Training for Temptation - Towards a Cognitive Theory of Corporate Governance

Project Start:01/2019
Researchers:Peter Gollwitzer, Daniel Nikolas Hau, Katja Langenbucher
Area: Law and Finance
Funded by:LOEWE

Topic & Objectives

The project has explored how corporate governance theory is in the process of evolving from rational actor-theory towards behavioral approaches and has shed light on novel suggestions of incorporating social psychology and euro-economics. The project shows the theoretical strengths and weaknesses of these lines of thought as well as practical insight into corporate governance topics and ways to better understand them using behavioral and/or psychological findings.

My doctoral student Daniel Hau has been especially helpful with the underlying economic questions. Given his economics degree from Goethe, he was able to co-work with me on Bayesian statistics, a methodology used by behavioral economists and on frequentists statistics, a methodology used by most social psychologists.

SAFE has partially funded a research trip to the Wharton School’s neuroscience center to enable cooperation with Michael Platt (neuroscientist) and Joseph Kable (social psychologist).

The next step in this line of research is envisaged for February 2020 when I will be moderating a panel with experts including the founding father of euro-economics, Paul Glimcher, in a conference on „Cutting edge developments in neuroscience research“. The event is organized by the Neuroscience and Law Center of Fordham Law School (

Key Findings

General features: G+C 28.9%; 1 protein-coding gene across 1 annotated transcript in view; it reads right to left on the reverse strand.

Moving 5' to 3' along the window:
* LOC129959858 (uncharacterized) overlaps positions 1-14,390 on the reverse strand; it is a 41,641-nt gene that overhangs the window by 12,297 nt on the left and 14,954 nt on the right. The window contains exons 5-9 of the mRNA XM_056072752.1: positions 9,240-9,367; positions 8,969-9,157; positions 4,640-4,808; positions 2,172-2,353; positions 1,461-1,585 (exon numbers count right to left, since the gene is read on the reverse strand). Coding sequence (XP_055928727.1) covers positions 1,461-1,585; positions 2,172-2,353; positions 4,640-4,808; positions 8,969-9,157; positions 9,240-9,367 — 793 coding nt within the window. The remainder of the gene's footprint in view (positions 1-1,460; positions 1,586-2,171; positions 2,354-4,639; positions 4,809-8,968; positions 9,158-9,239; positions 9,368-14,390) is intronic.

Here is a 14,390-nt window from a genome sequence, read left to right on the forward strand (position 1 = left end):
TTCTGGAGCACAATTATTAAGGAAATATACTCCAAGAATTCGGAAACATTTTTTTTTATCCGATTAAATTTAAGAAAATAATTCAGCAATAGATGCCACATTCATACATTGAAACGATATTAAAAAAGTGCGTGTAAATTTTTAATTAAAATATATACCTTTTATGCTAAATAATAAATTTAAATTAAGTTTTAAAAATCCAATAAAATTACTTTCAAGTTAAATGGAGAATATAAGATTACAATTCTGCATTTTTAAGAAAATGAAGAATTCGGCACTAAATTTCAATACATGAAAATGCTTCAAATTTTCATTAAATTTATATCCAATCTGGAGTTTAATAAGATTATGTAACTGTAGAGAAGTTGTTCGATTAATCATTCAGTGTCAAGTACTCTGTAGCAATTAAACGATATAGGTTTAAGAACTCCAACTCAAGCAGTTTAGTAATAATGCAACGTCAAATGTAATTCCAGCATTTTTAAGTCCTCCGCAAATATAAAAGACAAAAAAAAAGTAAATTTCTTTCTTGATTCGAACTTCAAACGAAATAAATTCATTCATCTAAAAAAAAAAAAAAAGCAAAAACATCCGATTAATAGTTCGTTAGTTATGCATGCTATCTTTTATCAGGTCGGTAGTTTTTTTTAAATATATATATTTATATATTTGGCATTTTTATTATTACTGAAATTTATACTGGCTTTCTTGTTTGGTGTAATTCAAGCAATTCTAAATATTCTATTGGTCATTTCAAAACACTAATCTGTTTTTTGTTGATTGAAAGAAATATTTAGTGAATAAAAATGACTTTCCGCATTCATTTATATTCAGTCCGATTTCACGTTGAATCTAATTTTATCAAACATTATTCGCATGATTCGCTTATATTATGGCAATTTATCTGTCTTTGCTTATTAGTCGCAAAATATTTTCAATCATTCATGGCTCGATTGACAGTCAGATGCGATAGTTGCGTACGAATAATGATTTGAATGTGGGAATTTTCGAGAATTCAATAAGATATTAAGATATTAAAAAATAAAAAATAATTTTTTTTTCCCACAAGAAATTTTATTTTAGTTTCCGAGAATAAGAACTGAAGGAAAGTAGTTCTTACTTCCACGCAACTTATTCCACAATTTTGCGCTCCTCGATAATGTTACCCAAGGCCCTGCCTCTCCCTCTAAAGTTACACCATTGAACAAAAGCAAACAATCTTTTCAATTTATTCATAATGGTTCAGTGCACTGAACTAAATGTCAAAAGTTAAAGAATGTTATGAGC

• Much of law is about controlling and at times changing human behavior. Hence, it implies some form of decision theory on how people react to legal norms. In corporate law, microeconomics in its version of „rational choice theory” has long been the law’s natural ally, relying on abstract assumptions, „as if” models and utility functions.
  • More recently, we see a broader array of cognitive sciences entering the field. „Behavioral economics” has insisted on a number of biases, raising doubts about the extent to which decision-making can usefully be conceptualized as rational.
  • Reaching further, social psychology has contributed insights on group behavior, dual systems or self-control.
  • Lastly, „neuroeconomics” has set out to combine methods of economics and neuroscience to make better predictions about human behavior.

Related Published Papers

Katja LangenbucherInterdisziplinäre Forschung im Unternehmensrecht – Auf dem Weg zu einer Cognitive Corporate Governance?
Zeitschrift für Unternehmens- und Gesellschaftsrecht
2019 Law and Finance